Children are the best decision-makers in the world. Ok, we’ll admit it, children aren’t always the best decision-makers. Should little Timmy have scrawled crayon all over your newly painted hallway wall?
To Timmy, it seemed like the right decision.
To you, not so much.
Yet their boundless curiosity means children ask ‘why?’ all the time. Too many adults have lost the curiosity that compels them to ask this simple question. Yet, according to TED Talk star and business consultant Simon Sinek, asking ‘why?’ is the most important decision-making question you can ask, both professionally and personally.
Why is your organization spending money on something that delivers so little value? Why are your staff unhappy? Why does the business you helped create do what it does? Why are you doing what you’re doing?
In his 2011 book ‘Start with Why’, Sinek claims to have hit upon an idea that explains – and helps us all access – success.
The idea focuses on what Sinek calls ‘the golden circle’. It looks like this: the outer-most circle contains ‘what’. Pretty much all of us know what we’re doing. Selling a product, growing vegetables, running a business. Whatever it is, you know about it. The second circle is ‘how’. And again, most of us know how we do something. The third circle, at the center, is ‘why’. Few of us know why we do our jobs.
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But what if your answer to ‘why?’ is ‘for the money’ (and there’s nothing wrong with that)? Under Sinek’s rules, that’s not a ‘why’, it’s a result. In answering the question of ‘why’ you do something, Sinek is looking for a belief, a cause. A purpose. Why are you doing what you do? Is the answer more than just money?
Repeated, mantra-like, throughout Sinek’s famous TED talk video is the phrase, “People don’t buy what you do, they buy why you do it.”
From brands to daily personal tasks, asking ‘why?’ can help you make decisions and focus on what’s important: Why would anyone buy your product? Why are you doing a particular task? Why is it required? Maybe it shouldn’t be on your to-do list at all?
When your next task comes along, ask ‘why?’ before you do anything else.
You’ve got a list of tasks to do. But how do you decide when to do each of your to-do list items?
The 34th President of the United states of America has come to your rescue. Dwight D. Eisenhower was no slouch when it came to productivity.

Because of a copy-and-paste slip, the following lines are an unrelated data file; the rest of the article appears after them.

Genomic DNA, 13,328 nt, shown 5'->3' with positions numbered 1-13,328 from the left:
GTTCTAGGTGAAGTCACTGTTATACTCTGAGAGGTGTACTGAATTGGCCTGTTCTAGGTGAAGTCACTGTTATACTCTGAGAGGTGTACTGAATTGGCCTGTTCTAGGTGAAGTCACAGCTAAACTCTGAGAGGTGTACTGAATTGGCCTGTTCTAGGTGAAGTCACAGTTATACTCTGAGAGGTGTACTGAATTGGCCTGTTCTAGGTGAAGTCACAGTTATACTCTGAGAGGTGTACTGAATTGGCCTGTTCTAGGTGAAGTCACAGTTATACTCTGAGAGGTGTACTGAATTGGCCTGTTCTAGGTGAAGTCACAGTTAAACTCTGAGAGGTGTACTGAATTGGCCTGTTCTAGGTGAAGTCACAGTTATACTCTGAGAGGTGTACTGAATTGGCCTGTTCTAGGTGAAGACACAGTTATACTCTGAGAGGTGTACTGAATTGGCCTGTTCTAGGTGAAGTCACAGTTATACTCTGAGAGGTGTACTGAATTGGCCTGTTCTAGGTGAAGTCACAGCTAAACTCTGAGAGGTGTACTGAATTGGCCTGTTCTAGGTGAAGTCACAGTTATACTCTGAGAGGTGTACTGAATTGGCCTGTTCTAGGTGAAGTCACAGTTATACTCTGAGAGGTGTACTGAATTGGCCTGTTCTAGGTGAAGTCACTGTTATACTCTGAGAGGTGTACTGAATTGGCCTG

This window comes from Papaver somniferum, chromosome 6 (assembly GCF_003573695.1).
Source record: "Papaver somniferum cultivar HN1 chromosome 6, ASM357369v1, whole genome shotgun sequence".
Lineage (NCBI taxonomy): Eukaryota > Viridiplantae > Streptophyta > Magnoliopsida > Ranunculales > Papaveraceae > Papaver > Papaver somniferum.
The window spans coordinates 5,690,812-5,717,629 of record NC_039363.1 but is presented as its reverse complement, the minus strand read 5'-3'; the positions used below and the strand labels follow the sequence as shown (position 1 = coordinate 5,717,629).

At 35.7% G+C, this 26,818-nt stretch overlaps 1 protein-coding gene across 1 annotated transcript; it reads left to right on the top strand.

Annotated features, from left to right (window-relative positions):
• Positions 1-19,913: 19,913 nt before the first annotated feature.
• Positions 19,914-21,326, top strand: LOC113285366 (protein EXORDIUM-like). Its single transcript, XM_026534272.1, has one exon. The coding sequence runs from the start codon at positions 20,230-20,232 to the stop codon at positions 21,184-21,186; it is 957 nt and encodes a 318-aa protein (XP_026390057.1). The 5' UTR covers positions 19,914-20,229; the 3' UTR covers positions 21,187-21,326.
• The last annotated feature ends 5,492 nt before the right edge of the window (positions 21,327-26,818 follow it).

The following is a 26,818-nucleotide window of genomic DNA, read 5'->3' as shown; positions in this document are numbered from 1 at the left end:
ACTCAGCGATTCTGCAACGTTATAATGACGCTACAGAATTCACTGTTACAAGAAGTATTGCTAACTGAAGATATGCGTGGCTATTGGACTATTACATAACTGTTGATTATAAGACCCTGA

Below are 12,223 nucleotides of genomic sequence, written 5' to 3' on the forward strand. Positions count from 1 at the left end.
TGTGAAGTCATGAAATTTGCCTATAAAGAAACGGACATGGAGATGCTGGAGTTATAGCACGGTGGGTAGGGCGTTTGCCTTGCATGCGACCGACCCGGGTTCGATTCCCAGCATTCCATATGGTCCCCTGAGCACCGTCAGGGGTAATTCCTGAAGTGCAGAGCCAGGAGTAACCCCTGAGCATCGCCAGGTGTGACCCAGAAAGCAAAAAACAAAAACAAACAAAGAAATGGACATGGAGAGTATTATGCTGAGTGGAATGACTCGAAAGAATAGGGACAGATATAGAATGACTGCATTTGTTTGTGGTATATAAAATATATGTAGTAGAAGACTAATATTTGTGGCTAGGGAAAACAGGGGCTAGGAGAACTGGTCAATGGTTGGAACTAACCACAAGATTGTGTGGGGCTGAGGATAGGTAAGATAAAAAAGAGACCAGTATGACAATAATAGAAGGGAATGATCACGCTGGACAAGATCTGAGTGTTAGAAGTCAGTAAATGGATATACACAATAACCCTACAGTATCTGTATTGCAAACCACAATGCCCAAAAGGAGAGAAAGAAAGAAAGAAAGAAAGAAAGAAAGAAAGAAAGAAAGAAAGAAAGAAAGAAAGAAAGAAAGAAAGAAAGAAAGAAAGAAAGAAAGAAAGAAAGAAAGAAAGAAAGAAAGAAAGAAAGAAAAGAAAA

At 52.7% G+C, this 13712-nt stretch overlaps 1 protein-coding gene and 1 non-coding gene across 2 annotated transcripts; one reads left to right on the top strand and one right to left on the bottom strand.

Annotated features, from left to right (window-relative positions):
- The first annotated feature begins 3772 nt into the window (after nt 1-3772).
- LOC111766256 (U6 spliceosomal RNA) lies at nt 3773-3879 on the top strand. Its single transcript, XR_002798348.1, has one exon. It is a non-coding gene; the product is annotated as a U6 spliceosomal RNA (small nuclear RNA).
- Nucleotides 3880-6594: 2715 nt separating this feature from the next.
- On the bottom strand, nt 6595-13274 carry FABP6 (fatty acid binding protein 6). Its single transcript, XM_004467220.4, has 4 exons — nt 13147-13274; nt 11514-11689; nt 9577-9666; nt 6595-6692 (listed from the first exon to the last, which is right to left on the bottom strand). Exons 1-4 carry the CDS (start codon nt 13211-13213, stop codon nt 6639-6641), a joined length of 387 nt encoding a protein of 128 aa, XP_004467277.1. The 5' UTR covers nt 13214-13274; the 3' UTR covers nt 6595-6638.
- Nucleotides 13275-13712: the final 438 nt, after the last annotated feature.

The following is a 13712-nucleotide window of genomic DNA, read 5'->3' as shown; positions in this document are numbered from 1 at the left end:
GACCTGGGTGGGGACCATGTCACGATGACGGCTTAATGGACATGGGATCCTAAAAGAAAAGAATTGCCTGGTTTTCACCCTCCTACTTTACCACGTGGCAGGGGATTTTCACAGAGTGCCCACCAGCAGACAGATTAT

In fact, his whole career was a master class in being productive. He was a five-star general in the US Army, led the Allied forces in the D-Day landings in World War Two, was elected President twice, created NASA, kick-started the building of 41,000km of US interstate highways and signed in the first Civil Rights Act for more than 80 years.
It’s no surprise he’s viewed as one of the best presidents in history. And he still had time to write books, paint, and play golf.
He also found time to give us this little piece of productivity perfection. Known as ‘The Eisenhower Box’, it helps you choose which tasks to tackle first, and even what to do with them. Ike himself neatly summed it up when he said:
“What is important is seldom urgent and what is urgent is seldom important.”
‘Important’ means exactly that: jobs that simply must be done. But are they also ‘urgent’? Do they need to be done now or can they happen tomorrow, or next week?
Once you’ve prioritized tasks according to importance and urgency, you can then apply the magic four Ds: Do, Defer, Delegate, or Delete.
Do: it’s both important and urgent. Hit that deadline and do it now!
Defer: it’s important, so it needs to be done at some point, but it’s not urgent. Schedule it in for another time.
Delegate: needs to be done urgently, but it’s not important. Send it to someone else to complete.
Delete: some tasks are just unnecessary. They’re wasting your time, so stop doing them. Do you need to check social media that frequently?
The last of our triumvirate of true productivity is ‘no’. When it comes to productivity, there’s no more powerful word in the English language than ‘no’.
Refusing a task because you simply don’t have time won’t cause you to lose your job. The sky won’t fall if you say no.
If you don’t have time, politely say no. If you need to, spend a few moments helping to find a solution and get the job done through other means.
It’s common sense, but the fear of saying no can lead to an overloaded schedule, stress, and missed deadlines. And that’s bad news for everyone.
Time to make these three magic words – why, when and no – an essential part of your daily routine. And if you’re asking ‘why?’, you’ve got the right idea.
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